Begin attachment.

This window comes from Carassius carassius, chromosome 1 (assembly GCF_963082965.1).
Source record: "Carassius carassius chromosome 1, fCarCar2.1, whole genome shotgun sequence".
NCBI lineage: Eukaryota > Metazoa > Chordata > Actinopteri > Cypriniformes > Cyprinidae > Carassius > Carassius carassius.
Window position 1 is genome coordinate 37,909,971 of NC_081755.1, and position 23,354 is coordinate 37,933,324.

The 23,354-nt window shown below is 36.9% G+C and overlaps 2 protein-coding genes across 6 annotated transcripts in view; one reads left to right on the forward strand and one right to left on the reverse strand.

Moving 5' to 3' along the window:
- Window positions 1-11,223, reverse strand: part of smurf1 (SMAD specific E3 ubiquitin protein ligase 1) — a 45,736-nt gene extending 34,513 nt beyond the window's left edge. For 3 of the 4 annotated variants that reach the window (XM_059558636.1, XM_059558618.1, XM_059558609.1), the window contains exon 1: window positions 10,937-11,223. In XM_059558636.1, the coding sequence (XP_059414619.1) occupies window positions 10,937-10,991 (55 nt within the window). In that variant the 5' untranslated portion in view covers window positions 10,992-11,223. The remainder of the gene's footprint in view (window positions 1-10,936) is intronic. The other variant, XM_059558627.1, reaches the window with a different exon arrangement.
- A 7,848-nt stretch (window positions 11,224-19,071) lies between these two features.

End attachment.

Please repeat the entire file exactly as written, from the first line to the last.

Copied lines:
This window comes from Carassius carassius, chromosome 1 (assembly GCF_963082965.1).
Source record: "Carassius carassius chromosome 1, fCarCar2.1, whole genome shotgun sequence".
NCBI lineage: Eukaryota > Metazoa > Chordata > Actinopteri > Cypriniformes > Cyprinidae > Carassius > Carassius carassius.
Window position 1 is genome coordinate 37,909,971 of NC_081755.1, and position 23,354 is coordinate 37,933,324.

The 23,354-nt window shown below is 36.9% G+C and overlaps 2 protein-coding genes across 6 annotated transcripts in view; one reads left to right on the forward strand and one right to left on the reverse strand.

Moving 5' to 3' along the window:
- Window positions 1-11,223, reverse strand: part of smurf1 (SMAD specific E3 ubiquitin protein ligase 1) — a 45,736-nt gene extending 34,513 nt beyond the window's left edge. For 3 of the 4 annotated variants that reach the window (XM_059558636.1, XM_059558618.1, XM_059558609.1), the window contains exon 1: window positions 10,937-11,223. In XM_059558636.1, the coding sequence (XP_059414619.1) occupies window positions 10,937-10,991 (55 nt within the window). In that variant the 5' untranslated portion in view covers window positions 10,992-11,223. The remainder of the gene's footprint in view (window positions 1-10,936) is intronic. The other variant, XM_059558627.1, reaches the window with a different exon arrangement.
- A 7,848-nt stretch (window positions 11,224-19,071) lies between these two features.